In Lucidchart, you can easily access your revision history by selecting File > Revision History to see what changes were made and when. In Lucidspark, you can click on the cloud and checkmark icon in the upper left-hand corner near the board title to access revision history. To see when a document was created, simply scroll to the bottom of your revision history. You can add names to each version, restore an old version, or even create a new document from a past version. The latter option allows you to edit previous versions without changing the current state of your document or board.

In Lucidscale, you can use Views to:

  • Switch between existing views of your cloud model.
  • Rename or delete views. 
  • Create a new View from a template.
  • Duplicate your current View.

Compare Versions

With revision history, you can easily see past versions of your document. What can be more difficult, however, is seeing what has changed. Fortunately, we’ve got a fix for that. When you select a version of your document using revision history in Lucidchart, click the blue “Compare Version” button. You’ll then select a second version to compare it to. 

This comparison feature pulls up both versions of your document, allowing you to see exactly what has changed. On the right side of your screen, you’ll also see a nifty list of those changes compiled for you.

Document status

When you’ve got more than one collaborator on a document, it’s crucial that each collaborator knows the status of the document. Maybe a certain process is still pending approval or is still in the draft stages—you wouldn’t want a team member taking that version as the final product. 

To keep everyone on the same page, use Lucidchart and Lucidspark's document status feature. This feature allows you to assign each document in your library a status (draft, pending approval, approved, etc.) and update that status as you go. Anyone with access to your document can see the status, but only those with editing privileges can change it. 

Lucidchart document status

Team Folders

Team Folders are a lot like shared folders: They allow teams to store all of their documents in a single folder that can be accessed by each team member. So what’s the difference?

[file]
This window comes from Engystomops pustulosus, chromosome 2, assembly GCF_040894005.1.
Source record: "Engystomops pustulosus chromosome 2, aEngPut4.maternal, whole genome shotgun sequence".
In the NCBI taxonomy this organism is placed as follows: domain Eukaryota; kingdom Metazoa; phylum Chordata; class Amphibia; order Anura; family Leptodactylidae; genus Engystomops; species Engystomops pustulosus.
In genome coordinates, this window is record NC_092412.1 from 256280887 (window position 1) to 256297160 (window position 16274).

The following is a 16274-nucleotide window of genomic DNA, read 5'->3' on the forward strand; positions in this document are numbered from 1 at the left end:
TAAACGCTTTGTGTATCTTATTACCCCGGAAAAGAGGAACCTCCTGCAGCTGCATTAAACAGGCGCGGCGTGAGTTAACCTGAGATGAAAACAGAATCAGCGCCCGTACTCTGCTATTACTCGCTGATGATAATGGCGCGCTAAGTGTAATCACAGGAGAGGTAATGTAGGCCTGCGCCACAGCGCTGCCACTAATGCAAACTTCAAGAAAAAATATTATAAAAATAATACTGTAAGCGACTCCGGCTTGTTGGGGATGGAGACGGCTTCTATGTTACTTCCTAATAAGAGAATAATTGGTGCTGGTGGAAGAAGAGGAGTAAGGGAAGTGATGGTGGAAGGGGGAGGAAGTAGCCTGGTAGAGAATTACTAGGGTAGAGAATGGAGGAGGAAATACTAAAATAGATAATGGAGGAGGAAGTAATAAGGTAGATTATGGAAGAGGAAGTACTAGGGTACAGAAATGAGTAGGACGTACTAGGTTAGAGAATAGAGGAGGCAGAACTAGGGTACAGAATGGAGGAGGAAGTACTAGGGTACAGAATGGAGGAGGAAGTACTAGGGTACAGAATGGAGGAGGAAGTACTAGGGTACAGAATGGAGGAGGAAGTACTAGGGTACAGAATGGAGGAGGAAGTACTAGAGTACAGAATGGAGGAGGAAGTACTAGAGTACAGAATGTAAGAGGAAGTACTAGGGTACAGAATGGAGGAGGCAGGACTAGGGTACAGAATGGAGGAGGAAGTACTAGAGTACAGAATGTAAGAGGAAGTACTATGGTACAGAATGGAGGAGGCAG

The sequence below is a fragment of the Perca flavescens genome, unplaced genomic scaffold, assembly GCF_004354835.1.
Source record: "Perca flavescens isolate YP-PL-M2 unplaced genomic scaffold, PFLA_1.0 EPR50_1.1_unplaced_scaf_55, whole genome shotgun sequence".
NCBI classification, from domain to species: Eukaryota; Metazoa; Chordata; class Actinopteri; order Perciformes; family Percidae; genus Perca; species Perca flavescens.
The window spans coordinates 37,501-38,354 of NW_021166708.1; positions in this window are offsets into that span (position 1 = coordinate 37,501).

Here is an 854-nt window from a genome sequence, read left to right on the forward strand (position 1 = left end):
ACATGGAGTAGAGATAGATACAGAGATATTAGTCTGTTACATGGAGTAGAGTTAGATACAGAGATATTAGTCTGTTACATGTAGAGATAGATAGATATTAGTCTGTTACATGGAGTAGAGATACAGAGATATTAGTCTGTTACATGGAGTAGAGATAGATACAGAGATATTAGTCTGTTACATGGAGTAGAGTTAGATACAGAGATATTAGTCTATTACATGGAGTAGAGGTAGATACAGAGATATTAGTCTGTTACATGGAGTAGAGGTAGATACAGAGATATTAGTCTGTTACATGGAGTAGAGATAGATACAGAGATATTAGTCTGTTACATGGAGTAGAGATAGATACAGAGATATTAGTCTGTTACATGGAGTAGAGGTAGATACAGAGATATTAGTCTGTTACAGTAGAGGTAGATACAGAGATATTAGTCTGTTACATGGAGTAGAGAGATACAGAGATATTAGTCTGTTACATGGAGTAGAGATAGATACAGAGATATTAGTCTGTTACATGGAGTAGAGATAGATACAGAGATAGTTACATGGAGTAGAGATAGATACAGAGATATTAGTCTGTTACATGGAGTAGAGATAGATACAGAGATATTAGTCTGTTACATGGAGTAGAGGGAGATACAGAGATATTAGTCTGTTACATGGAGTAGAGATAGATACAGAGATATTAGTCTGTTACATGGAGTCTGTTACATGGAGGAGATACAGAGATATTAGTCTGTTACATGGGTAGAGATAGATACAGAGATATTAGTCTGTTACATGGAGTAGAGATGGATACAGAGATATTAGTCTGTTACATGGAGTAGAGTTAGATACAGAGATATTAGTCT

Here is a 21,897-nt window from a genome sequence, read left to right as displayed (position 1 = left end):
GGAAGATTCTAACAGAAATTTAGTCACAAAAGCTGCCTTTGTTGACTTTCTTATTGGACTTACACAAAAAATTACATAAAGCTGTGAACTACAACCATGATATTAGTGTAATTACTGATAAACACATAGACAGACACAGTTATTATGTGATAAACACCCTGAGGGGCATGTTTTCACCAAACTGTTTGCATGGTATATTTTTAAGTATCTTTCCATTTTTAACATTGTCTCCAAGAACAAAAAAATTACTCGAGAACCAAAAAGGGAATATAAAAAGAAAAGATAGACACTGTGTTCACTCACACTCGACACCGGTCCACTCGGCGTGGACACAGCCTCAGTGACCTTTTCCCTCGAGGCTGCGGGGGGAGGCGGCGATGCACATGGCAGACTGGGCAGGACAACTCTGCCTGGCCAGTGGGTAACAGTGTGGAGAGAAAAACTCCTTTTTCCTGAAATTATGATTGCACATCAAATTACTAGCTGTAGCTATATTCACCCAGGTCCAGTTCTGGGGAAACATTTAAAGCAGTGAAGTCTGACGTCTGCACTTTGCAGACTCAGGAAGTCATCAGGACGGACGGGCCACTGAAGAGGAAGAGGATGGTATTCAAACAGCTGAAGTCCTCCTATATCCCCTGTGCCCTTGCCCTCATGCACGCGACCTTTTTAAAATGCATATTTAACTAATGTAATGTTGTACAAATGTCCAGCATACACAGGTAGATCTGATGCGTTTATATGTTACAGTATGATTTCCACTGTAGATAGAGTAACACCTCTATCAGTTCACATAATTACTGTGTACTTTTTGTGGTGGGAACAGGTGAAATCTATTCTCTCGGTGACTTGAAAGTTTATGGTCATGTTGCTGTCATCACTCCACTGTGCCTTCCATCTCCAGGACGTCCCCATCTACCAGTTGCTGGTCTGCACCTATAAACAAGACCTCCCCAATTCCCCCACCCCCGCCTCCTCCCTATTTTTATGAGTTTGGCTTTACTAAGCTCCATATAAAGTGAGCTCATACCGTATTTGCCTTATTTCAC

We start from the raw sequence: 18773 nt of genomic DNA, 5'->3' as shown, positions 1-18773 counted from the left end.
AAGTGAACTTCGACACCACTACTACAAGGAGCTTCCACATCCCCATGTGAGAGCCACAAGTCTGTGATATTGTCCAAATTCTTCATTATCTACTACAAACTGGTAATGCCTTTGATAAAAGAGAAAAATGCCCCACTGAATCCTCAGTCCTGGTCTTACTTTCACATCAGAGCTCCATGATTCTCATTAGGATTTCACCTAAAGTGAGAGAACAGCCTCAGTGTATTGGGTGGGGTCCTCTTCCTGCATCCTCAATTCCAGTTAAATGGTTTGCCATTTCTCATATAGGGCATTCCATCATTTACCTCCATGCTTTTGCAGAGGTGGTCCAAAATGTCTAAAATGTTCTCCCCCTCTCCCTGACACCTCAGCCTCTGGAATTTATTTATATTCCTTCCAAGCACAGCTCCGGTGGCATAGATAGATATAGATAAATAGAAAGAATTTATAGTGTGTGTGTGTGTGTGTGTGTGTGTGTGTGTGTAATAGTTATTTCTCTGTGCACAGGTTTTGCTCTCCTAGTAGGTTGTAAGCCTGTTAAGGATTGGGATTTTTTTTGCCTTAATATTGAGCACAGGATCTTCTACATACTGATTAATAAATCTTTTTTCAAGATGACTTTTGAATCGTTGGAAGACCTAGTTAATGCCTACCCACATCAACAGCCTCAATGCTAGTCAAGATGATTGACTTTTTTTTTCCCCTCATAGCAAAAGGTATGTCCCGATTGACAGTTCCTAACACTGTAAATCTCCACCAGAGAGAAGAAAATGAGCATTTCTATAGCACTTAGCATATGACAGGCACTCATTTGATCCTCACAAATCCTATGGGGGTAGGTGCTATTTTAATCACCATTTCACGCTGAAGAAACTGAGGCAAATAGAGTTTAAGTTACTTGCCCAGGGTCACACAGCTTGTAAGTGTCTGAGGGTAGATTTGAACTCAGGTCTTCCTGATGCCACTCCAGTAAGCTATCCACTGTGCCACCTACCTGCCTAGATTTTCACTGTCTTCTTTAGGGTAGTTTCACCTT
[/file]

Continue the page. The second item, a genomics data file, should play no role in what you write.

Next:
Whereas shared folders are owned by individuals, team folders are “owned” by an Enterprise account. If a team member leaves, you don’t have to worry about your folder—and the documents it contains—going missing. 

Integrations

If you’re anything like us, you probably create and store documentation across a number of platforms. Lucidchart might not be your be-all and end-all—and that’s okay! With Lucidchart and Lucidspark’s extensive integrations, you can store your documents and boards alongside your other documentation. So what exactly does this look like? That depends on the platform. 

Whether you’re working in Confluence Cloud or Google Workspace, you can insert your Lucidchart diagrams or Lucidspark boards directly into your workspace to consolidate documentation. If you’re working in Confluence, you can also embed Lucidscale cloud models. Worried about constantly having to update your diagrams? Simply enable Auto-Update in Confluence or click “Update Inserted Diagrams” in Google to apply any changes made in Lucidchart. 

If your team uses Slack, use the Lucidchart and Lucidspark integration to send all document updates to your Slack account—this way, team members can keep their comments in the document itself. 

Maybe you’re a Microsoft Teams kind of company. You can add a Lucidchart or Lucidspark tab within Teams where you can pin documents for easy access.

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Lucidchart is the intelligent diagramming application that empowers teams to clarify complexity, align their insights, and build the future—faster. With this intuitive, cloud-based solution, everyone can work visually and collaborate in real time while building flowcharts, mockups, UML diagrams, and more.

The most popular online Visio alternative, Lucidchart is utilized in over 180 countries by millions of users, from sales managers mapping out target organizations to IT directors visualizing their network infrastructure.